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Rebels and King's Men


Last Updated 6/7/13

Rebels and King’s Men

Note on Appendixes

The author painstakingly prepared what he terms as “putative” rosters from a variety of sources, including available compiled service records, war rolls, pension files, army accounts, vouchers, North Carolina colonial and state records, secretary of state Revolutionary War military papers, treasurer’s and comptroller’s military papers, troop returns, county records, and secondary sources (books, periodicals, and genealogical and historical information sites from the Internet). Rank information given in brackets cannot be confirmed, but the author feels confident that the men were privates, for the most part, unless otherwise indicated.

In addition to the list of names and ranks, the author also prepared service histories for each soldier and officer. Due to the varied sources used in compiling this data, as cited above, the author prepared an endnote documenting the source(s) utilized for each person.

In compiling these rosters, the author found that various records did not identify the places of birth, residence, and/or enlistment of individuals who served in North Carolina’s Continental Line regiments. Therefore, the author was not able to identify all Bertie County residents who served in the state’s Continental Line. The author further notes that due to the commonality of names in Bertie County with other communities in North Carolina, in certain cases there was no method of positively confirming that a soldier with the name of an individual who resided in Bertie County was indeed a county resident.

Finally, a significant challenge encountered in attempting to correctly identify and document the regiments and companies in which Bertie County’s Continental Line troops served is embodied in the form of acknowledged, longstanding errors in the published roster of the state’s army troops. The roster of North Carolina Continental Line troops is presented in volume 16 (pages 1002–1197) of Walter Clark’s State Records of North Carolina, but the regimental information for hundreds of men (including tens of Bertie County soldiers) who, according to the published roster, were members of the Tenth North Carolina Regiment, is incorrect. The erroneous regimental information dates back almost 225 years. In 1790, when North Carolina was settling its share of the Revolutionary War debt with the federal government, it sent to the federal government all of the muster and pay rolls that could be found for the North Carolina regiments in the Continental Line. Then, in order to have a record against which to check claims for bounty land grants, the state had War Department clerks in Philadelphia copy all information from the muster and pay rolls. The result was a volume that is called “The Register of the North Carolina Line” (i.e., roster). The original records used by the clerks in Philadelphia when preparing the register were later destroyed when the British burned Washington in 1814. This is especially unfortunate because the clerks in Philadelphia mistakenly assigned to the Tenth North Carolina Regiment nearly thirty companies of soldiers belonging to the state’s other nine regiments. The destruction of the original muster and pay rolls means that this error can never be corrected officially. Furthermore, in the early to mid-nineteenth century, North Carolina’s Office of the Secretary of State was forced to cite the erroneous information in proving Revolutionary War veterans’ service for pension and bounty land applications. Thus, the erroneous unit information was perpetuated into related records (pension documents, bounty land warrant records, Revolutionary War papers, etc.).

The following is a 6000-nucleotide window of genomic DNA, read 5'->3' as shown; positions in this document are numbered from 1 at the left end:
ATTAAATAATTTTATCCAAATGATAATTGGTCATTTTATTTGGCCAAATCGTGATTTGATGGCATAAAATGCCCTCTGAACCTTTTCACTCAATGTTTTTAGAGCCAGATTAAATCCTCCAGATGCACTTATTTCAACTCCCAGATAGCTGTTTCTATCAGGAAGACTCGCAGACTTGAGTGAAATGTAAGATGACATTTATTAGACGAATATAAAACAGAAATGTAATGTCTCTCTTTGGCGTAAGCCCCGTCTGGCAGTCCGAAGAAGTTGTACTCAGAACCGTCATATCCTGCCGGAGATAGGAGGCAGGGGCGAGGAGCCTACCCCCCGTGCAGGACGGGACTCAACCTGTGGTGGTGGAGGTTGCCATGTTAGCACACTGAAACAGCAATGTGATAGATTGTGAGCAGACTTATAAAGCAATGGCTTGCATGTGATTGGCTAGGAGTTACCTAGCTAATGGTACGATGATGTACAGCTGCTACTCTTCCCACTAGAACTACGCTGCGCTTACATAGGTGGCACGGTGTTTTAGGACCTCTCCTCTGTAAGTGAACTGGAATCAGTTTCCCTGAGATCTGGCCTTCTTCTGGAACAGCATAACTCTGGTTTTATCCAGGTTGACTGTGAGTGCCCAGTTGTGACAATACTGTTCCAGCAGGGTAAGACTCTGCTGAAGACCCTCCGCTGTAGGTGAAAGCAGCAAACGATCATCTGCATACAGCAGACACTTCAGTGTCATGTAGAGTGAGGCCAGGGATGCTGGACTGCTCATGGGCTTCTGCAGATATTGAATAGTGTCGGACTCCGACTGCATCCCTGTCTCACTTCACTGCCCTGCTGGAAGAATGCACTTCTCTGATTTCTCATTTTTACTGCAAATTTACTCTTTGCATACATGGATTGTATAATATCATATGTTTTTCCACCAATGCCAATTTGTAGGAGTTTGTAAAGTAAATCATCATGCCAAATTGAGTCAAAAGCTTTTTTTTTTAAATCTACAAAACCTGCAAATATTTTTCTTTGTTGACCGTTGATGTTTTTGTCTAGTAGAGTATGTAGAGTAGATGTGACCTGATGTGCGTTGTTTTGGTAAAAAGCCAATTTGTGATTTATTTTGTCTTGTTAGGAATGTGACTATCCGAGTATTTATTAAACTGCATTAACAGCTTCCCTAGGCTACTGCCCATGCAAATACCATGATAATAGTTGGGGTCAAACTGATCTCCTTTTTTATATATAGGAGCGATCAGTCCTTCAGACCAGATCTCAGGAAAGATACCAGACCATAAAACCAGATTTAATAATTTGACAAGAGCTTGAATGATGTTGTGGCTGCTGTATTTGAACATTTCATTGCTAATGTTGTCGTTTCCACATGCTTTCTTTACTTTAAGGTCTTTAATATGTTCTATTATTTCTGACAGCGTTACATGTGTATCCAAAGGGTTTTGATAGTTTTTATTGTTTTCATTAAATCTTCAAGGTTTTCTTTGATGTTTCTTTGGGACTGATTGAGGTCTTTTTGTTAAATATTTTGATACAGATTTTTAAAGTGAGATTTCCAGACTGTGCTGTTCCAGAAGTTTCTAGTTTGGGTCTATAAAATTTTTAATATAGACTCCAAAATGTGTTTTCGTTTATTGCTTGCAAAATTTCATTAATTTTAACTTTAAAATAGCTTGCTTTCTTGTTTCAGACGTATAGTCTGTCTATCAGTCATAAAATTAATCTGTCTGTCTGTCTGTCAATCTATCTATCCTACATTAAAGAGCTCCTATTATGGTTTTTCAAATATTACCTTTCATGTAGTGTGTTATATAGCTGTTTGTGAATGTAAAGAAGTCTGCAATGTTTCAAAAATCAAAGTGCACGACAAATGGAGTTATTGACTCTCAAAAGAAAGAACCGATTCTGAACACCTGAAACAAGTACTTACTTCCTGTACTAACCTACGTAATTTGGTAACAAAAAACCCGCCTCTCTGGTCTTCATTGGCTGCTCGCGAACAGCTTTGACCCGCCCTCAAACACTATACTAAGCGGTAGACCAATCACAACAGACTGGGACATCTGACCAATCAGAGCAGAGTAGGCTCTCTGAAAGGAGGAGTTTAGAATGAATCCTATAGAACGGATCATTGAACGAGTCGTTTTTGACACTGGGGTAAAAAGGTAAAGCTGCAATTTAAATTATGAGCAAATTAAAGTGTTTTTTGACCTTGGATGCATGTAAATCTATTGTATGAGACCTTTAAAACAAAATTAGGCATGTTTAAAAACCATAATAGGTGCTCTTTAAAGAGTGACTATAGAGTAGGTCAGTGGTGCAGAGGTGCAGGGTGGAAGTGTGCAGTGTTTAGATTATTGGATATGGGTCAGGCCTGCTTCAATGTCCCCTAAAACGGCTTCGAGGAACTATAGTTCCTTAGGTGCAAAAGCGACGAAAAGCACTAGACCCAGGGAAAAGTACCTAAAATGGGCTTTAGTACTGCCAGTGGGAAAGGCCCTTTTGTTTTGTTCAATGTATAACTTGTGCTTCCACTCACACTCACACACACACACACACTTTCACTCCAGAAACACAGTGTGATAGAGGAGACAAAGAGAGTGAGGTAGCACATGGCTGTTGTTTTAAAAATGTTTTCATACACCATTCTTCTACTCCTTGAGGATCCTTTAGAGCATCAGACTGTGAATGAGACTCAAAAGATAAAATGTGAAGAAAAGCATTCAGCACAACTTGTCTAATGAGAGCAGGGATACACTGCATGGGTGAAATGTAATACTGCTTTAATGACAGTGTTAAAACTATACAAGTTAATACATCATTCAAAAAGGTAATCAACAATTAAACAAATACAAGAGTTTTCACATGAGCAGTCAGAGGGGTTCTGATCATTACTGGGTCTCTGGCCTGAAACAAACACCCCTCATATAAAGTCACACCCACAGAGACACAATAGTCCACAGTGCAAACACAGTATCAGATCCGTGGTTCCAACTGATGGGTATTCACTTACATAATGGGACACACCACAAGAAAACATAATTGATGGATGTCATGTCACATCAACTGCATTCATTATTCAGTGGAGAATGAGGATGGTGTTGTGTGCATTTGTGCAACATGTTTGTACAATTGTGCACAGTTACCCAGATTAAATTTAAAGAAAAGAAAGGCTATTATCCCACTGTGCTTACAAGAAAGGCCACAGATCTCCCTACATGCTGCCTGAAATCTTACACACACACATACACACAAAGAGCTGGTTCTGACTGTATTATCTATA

The regimental information for over 520 men who enlisted in Col. James Hogun’s regiment at Halifax in July 1778 is erroneous in the “official” roster. Per the above explanation, the published roster lists the men as members of the Tenth North Carolina Regiment. The Tenth Regiment had been disbanded at Valley Forge in early June 1778. Colonel Hogun had previously commanded the Seventh North Carolina, which also had been disbanded at Valley Forge. Various records indicate that the regiment that Hogun organized at Halifax in July 1778, and subsequently commanded, was known as the Third North Carolina. While the Third Regiment was reduced to a cadre at Valley Forge, and its commander (Col. Jethro Sumner) was not “officially” transferred to another unit, within this study the author termed Hogun’s unit as the Third North Carolina Regiment (Second Organization—Hogun’s). A significant number of Bertie County men served in the regiment.

Despite all of the gaps and errors found in existing resources, the author has endeavored to present these rosters as accurately as possible, given the quantity, content, and veracity of available records.